The items of instruction which have been laid before us by Elders George A. Smith and George Q. Cannon are very important to us, they are subjects which we have dwelt upon for years. It is generally known among us that we commenced some years ago to raise cotton in the southern portion of our Territory, and it is also known that machinery to manufacture it has been introduced into this country. All this has been done to encourage the people to become self-sustaining. I am ready to acknowledge that the Latter-day Saints are the best people, and the most willing people to do right that I know anything about. But when we take into particular and close consideration their acts, and compare them with the teaching they are constantly receiving, we think and say they are very far from taking all the counsel given them of the Lord through His servants. But were they to be counseled, for instance, to go to the gold mines, many of them would obey with alacrity. If they were to be counseled to chew or smoke tobacco, many would lift up both hands for this, and shout for joy? If the sisters many of them, were counseled to continue the use of tea and coffee they would sit up all night to bless you. When we are counseled to do that which plea- ses us then are we willing to obey counsel. Yet when I consider the pit from whence we have been taken, and the rock from whence we have been hewn, I can say, praise to the Latter-day Saints. Again, when we consider the immensity of knowledge and wisdom and understanding pertaining to the things of this life, pertaining to the learning of this world, pertaining to that which is within our reach, and ready for the use and profit of the people, and particularly with regard to taking care of ourselves, and then consider our shortcomings, and slothfulness, we may look upon ourselves with shamefacedness because of the smallness of our attainments in the midst of so many great advantages.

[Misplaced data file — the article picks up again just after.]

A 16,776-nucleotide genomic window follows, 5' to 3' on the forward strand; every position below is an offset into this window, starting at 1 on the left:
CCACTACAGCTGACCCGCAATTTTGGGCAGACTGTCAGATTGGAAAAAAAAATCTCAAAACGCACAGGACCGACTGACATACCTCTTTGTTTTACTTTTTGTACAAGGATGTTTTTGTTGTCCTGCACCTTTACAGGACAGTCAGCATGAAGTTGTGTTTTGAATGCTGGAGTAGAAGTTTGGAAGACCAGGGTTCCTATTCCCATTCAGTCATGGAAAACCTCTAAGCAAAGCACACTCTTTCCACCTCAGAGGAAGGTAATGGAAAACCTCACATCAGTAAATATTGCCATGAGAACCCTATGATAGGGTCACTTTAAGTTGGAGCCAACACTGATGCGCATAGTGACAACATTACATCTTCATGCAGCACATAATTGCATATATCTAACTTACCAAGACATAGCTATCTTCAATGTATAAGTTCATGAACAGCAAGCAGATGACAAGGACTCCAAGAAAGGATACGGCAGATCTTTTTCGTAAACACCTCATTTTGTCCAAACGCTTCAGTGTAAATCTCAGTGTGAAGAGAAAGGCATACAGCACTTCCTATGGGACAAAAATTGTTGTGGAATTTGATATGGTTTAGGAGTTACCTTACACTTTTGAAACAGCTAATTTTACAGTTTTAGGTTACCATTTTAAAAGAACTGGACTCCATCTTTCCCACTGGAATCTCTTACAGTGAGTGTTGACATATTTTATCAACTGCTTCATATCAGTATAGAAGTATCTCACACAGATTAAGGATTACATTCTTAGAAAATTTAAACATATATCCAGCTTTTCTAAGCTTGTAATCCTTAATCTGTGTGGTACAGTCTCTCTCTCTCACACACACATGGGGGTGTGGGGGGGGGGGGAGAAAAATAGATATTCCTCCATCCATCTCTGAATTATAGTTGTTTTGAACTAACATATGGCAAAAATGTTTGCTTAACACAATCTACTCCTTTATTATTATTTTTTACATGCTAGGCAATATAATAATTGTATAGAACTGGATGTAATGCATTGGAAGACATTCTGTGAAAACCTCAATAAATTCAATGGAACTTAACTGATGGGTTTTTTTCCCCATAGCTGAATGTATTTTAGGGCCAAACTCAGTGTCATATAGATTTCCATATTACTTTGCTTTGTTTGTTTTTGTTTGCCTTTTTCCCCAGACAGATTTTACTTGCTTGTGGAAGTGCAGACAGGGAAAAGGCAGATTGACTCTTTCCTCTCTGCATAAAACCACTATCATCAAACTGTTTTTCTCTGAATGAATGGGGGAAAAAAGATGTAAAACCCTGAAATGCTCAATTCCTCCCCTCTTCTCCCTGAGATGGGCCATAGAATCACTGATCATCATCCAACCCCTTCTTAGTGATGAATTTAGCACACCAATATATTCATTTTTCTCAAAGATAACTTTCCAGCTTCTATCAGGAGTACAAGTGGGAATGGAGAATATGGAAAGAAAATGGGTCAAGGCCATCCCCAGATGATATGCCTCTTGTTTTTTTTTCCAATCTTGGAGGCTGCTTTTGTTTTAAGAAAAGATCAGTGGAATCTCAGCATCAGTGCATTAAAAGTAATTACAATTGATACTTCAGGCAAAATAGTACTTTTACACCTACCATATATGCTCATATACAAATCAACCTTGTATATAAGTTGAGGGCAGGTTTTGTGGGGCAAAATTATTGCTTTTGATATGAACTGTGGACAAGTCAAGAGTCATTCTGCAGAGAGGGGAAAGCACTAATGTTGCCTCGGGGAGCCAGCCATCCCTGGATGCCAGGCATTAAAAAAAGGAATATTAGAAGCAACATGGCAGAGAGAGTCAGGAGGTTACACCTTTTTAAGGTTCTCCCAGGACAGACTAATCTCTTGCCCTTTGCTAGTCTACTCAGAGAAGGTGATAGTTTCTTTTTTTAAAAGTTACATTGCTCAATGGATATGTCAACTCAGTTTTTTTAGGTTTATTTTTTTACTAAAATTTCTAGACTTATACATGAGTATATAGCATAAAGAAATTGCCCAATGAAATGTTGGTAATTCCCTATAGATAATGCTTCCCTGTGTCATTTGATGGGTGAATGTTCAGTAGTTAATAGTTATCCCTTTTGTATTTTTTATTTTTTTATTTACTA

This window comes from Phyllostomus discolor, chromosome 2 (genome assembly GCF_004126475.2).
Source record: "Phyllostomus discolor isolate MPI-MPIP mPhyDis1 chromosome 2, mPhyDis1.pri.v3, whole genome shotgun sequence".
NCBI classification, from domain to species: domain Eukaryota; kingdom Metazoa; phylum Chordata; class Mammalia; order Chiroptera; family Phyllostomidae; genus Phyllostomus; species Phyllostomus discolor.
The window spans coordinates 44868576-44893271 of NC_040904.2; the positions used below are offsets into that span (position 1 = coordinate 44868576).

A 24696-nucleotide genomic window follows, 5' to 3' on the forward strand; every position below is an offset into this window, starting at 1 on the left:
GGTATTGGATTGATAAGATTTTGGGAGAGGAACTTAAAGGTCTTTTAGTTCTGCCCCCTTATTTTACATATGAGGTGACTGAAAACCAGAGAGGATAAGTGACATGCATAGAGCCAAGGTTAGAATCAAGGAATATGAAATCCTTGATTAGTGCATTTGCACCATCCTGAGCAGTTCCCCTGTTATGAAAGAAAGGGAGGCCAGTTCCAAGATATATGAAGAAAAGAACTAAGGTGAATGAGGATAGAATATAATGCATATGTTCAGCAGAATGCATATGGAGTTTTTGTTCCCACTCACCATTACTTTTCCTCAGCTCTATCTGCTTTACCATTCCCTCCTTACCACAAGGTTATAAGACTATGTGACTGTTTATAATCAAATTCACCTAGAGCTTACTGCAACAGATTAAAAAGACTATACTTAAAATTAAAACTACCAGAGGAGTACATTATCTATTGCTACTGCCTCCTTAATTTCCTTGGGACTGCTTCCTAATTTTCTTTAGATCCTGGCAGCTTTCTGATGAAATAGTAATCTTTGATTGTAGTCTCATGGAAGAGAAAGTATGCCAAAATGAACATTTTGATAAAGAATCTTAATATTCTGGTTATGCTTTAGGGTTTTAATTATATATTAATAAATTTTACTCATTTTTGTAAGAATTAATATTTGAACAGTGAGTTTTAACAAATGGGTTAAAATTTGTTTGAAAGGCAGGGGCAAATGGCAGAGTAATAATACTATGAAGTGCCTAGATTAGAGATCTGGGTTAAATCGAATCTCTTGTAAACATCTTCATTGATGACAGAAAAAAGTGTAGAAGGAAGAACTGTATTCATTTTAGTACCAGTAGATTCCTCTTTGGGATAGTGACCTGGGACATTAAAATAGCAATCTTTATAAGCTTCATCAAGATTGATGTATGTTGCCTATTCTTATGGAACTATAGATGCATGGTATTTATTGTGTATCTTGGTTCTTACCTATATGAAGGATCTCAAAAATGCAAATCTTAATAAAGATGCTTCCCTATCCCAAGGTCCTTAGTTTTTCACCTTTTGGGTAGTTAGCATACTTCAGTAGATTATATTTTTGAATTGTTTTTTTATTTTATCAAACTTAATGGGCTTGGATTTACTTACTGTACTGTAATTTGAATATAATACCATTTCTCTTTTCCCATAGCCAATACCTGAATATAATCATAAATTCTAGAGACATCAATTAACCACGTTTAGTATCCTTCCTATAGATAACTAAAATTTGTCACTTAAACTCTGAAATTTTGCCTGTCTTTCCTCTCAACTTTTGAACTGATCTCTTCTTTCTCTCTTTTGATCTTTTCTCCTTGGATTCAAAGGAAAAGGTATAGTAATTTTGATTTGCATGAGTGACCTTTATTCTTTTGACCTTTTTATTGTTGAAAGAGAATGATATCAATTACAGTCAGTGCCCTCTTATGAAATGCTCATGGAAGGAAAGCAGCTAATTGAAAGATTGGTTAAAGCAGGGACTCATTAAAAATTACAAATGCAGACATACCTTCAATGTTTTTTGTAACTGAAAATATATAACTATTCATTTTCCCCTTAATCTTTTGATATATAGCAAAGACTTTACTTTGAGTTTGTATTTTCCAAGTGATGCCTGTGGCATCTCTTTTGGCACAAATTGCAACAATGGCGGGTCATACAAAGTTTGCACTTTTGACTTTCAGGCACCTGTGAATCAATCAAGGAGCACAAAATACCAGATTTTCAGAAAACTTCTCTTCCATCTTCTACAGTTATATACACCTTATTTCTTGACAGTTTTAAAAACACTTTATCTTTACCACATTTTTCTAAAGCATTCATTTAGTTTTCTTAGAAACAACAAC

A thorough reformation is needed in regard to our eating and drinking, and on this point I will freely express myself, and shall be glad if the people will hear, believe and obey. If the people were willing to receive the true knowledge from heaven in regard to their diet they would cease eating swine's flesh. I know this as well as Moses knew it, and without putting it in a code of commandments. When I tell you that it is the will of the Lord to cease eating swine's flesh, very likely someone will tell you that it is the will of the Lord to stop eating beef and mutton, and another that it is the will of the Lord to stop eating fowl and fish until the minds of the people become bewildered, so that they know not how to decide between right and wrong, truth and error. The beef fed upon our mountain grasses is as healthy food as we need at present. Beef, so fattened, is as good as wild meat, and is quite different in its nature from stall-fed meat. But we can eat fish; and I ask the people of this community, Who hinders you from raising fowls for their eggs? Who hinders you from cultivating fruit of every variety that will flourish in the different parts of this Territory? There has not been a day through the whole winter that I have not had fresh peaches, and plenty of apples and strawberries. Who hinders any person in this community from having these different kinds of food in their families? Fish is as healthy a food as we can eat, if we except vegetables and fruit, and with them will become a very wholesome diet. What hinders us from surrounding ourselves with an abundance of those various articles of food which will promote health and produce longevity? If it is anything, it is our own neglect; or, in other words, which will answer my purpose better, the want of knowing how.